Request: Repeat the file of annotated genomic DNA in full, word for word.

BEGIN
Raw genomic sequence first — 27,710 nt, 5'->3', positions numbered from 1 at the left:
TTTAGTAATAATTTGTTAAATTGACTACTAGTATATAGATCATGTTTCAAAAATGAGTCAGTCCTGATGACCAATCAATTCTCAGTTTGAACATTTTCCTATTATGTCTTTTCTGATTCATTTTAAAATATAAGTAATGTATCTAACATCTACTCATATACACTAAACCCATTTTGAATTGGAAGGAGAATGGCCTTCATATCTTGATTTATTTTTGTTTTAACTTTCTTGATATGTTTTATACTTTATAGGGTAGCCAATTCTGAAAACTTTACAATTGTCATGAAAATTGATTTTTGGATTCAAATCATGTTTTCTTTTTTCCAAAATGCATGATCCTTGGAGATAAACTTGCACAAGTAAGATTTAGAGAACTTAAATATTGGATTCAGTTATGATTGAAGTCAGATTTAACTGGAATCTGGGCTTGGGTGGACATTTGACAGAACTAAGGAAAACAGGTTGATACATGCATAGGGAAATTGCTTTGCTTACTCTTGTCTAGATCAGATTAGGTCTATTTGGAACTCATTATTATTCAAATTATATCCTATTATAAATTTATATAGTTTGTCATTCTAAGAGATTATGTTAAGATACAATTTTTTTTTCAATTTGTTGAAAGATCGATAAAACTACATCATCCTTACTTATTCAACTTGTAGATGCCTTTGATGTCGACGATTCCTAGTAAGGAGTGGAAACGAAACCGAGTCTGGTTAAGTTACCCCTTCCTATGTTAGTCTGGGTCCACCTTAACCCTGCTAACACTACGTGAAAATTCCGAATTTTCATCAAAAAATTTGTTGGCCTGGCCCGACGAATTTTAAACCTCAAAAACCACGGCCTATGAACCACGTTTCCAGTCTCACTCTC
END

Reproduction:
Raw genomic sequence first — 27,710 nt, 5'->3', positions numbered from 1 at the left:
TTTAGTAATAATTTGTTAAATTGACTACTAGTATATAGATCATGTTTCAAAAATGAGTCAGTCCTGATGACCAATCAATTCTCAGTTTGAACATTTTCCTATTATGTCTTTTCTGATTCATTTTAAAATATAAGTAATGTATCTAACATCTACTCATATACACTAAACCCATTTTGAATTGGAAGGAGAATGGCCTTCATATCTTGATTTATTTTTGTTTTAACTTTCTTGATATGTTTTATACTTTATAGGGTAGCCAATTCTGAAAACTTTACAATTGTCATGAAAATTGATTTTTGGATTCAAATCATGTTTTCTTTTTTCCAAAATGCATGATCCTTGGAGATAAACTTGCACAAGTAAGATTTAGAGAACTTAAATATTGGATTCAGTTATGATTGAAGTCAGATTTAACTGGAATCTGGGCTTGGGTGGACATTTGACAGAACTAAGGAAAACAGGTTGATACATGCATAGGGAAATTGCTTTGCTTACTCTTGTCTAGATCAGATTAGGTCTATTTGGAACTCATTATTATTCAAATTATATCCTATTATAAATTTATATAGTTTGTCATTCTAAGAGATTATGTTAAGATACAATTTTTTTTTCAATTTGTTGAAAGATCGATAAAACTACATCATCCTTACTTATTCAACTTGTAGATGCCTTTGATGTCGACGATTCCTAGTAAGGAGTGGAAACGAAACCGAGTCTGGTTAAGTTACCCCTTCCTATGTTAGTCTGGGTCCACCTTAACCCTGCTAACACTACGTGAAAATTCCGAATTTTCATCAAAAAATTTGTTGGCCTGGCCCGACGAATTTTAAACCTCAAAAACCACGGCCTATGAACCACGTTTCCAGTCTCACTCTC